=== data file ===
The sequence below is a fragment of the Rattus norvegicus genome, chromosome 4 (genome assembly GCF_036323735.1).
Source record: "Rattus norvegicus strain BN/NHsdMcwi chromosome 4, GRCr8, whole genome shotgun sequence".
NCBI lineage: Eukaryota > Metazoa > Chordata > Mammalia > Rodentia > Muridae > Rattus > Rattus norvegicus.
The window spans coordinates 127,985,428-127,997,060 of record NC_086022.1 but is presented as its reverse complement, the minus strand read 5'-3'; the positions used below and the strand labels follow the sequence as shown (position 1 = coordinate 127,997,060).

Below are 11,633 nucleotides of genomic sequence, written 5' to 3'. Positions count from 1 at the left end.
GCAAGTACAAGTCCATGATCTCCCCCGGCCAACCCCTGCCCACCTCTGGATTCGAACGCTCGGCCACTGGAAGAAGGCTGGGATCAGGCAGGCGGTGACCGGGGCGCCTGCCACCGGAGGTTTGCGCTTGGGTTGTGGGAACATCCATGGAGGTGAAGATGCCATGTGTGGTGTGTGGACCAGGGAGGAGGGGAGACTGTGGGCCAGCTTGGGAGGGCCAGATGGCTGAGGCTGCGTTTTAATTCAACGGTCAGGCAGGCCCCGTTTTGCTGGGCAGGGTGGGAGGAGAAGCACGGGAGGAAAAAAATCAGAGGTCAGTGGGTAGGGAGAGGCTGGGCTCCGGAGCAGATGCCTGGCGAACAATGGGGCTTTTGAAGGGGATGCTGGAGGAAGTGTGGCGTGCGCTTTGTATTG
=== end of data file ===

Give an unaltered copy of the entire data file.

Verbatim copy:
The sequence below is a fragment of the Rattus norvegicus genome, chromosome 4 (genome assembly GCF_036323735.1).
Source record: "Rattus norvegicus strain BN/NHsdMcwi chromosome 4, GRCr8, whole genome shotgun sequence".
NCBI lineage: Eukaryota > Metazoa > Chordata > Mammalia > Rodentia > Muridae > Rattus > Rattus norvegicus.
The window spans coordinates 127,985,428-127,997,060 of record NC_086022.1 but is presented as its reverse complement, the minus strand read 5'-3'; the positions used below and the strand labels follow the sequence as shown (position 1 = coordinate 127,997,060).

Below are 11,633 nucleotides of genomic sequence, written 5' to 3'. Positions count from 1 at the left end.
GCAAGTACAAGTCCATGATCTCCCCCGGCCAACCCCTGCCCACCTCTGGATTCGAACGCTCGGCCACTGGAAGAAGGCTGGGATCAGGCAGGCGGTGACCGGGGCGCCTGCCACCGGAGGTTTGCGCTTGGGTTGTGGGAACATCCATGGAGGTGAAGATGCCATGTGTGGTGTGTGGACCAGGGAGGAGGGGAGACTGTGGGCCAGCTTGGGAGGGCCAGATGGCTGAGGCTGCGTTTTAATTCAACGGTCAGGCAGGCCCCGTTTTGCTGGGCAGGGTGGGAGGAGAAGCACGGGAGGAAAAAAATCAGAGGTCAGTGGGTAGGGAGAGGCTGGGCTCCGGAGCAGATGCCTGGCGAACAATGGGGCTTTTGAAGGGGATGCTGGAGGAAGTGTGGCGTGCGCTTTGTATTG